8 Fantasy Elsa
"The cold never bothered me anyway." That's the chant of millions of little girls, at least after they have watched Frozen for the millionth time. After the movie's release in 2013, princess Elsa became the champion for little girls and women who didn't want to live in a world that always told them what to do and be something they weren't. But Elsa's gown has always bugged fans: it just isn't as fabulous as she is.
This redesign by Yang Fan, though, gives Elsa a little more gravitas, not to mention magic. The gown has a lot more detail, with layers that seem to fly behind her as she sets the world on ice. The snowflakes in her hair also speak to her magical powers: this is an Elsa fans can both love and fear.
7 Warrior Mulan
Mulan was the first Disney princess to ever put on armor and wield a sword. And that, in and of itself, was a great achievement. But what makes Mulan even more special is that her story came from a real 12-year-old girl who masqueraded herself as a boy to take her father's place in the Chinese army to fight for her country. She became highly decorated before her secret got out. Then she retired and became a legend.
This art by dinglin is based on the real Mulan, which is why she looks a lot younger here, as well as even more warrior-like. The design of the clothes are also more in line with a decorated Chinese soldier, featuring more details than Disney wanted to draw in its animated film.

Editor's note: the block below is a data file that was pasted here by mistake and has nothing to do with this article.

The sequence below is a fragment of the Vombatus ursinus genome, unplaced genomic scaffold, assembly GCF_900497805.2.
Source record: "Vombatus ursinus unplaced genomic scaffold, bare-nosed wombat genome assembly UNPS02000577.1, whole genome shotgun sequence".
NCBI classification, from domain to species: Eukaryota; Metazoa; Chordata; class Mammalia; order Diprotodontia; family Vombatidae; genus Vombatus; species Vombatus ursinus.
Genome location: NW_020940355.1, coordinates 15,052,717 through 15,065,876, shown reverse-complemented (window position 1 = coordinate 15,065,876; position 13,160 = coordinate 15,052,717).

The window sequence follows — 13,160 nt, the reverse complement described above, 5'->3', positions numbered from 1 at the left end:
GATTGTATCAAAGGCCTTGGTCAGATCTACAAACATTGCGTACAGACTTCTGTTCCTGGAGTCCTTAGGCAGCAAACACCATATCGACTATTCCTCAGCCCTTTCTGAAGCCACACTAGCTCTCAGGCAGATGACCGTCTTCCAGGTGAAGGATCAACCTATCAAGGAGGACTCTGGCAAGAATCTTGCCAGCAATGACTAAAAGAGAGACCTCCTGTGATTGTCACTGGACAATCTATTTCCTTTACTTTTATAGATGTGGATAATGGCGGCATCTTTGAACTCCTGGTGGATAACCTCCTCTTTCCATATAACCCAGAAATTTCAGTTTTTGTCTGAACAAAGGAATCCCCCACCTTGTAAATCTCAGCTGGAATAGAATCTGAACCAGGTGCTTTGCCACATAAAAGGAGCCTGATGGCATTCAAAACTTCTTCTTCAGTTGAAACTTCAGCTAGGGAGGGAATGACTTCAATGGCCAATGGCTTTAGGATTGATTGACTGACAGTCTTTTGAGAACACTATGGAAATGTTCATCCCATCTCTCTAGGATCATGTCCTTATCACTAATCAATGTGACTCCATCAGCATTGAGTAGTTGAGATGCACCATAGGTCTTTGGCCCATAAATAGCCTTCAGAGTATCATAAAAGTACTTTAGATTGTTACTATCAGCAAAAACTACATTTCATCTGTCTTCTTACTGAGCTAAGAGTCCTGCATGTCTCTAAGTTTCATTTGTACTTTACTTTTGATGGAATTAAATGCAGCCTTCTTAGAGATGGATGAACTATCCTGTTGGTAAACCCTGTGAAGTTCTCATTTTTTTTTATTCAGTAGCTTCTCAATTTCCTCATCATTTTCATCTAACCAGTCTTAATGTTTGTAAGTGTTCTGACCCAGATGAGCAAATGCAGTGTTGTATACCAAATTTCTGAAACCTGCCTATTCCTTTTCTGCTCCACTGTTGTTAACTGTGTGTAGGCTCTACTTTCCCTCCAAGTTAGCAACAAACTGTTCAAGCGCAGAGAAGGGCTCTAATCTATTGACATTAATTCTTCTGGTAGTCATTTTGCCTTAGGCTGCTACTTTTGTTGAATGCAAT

6 The real Pocahontas
It's no secret that Disney greatly disregarded the real history of Pocahontas when they decided to make a movie about her. Not only was the real Pocahontas a lot younger than depicted in the animated film, but she never fell in love with John Smith, because he was a lot older than her at the time. But Disney insisted that Pocahontas have a love interest in the movie, as well as run around in a little tight skimpy dress that insulted true Native American apparel.
This art by Andrea Meier fixes a lot of the problems with Pocahontas' design by putting her in traditional Native American apparel that is a lot more suitable. This is how Disney should have depicted the character in the first place.
5 High-fashion Tiana
Princess Tiana was a fun princess, one who had hopes and dreams of her own, as well as a love of Creole food, jazz music and her hometown of New Orleans. That's why it doesn't make a lot of sense that Disney chose to put her in a ballgown that didn't seem to reflect her personal and preferred style.
Tiana wouldn't want all those layers and that big hoop skirt: this artwork by Tiffany is more in line with what Tiana would probably wear. This is high fashion, but it's also fun; perfect for going out on the town, slim and sleek. The colors are still the same, but this is an outfit that says a lot more about the character than the one Disney drew.
4 Fighter Jasmine
Aladdin might have shown Jasmine "A Whole New World" in the movie Aladdin, but she was, basically, a side character, although she became popular enough to achieve Disney princess fame. She still depended on Aladdin to save her from the evil Jafar, and she was one of those princesses who didn't take a very active role.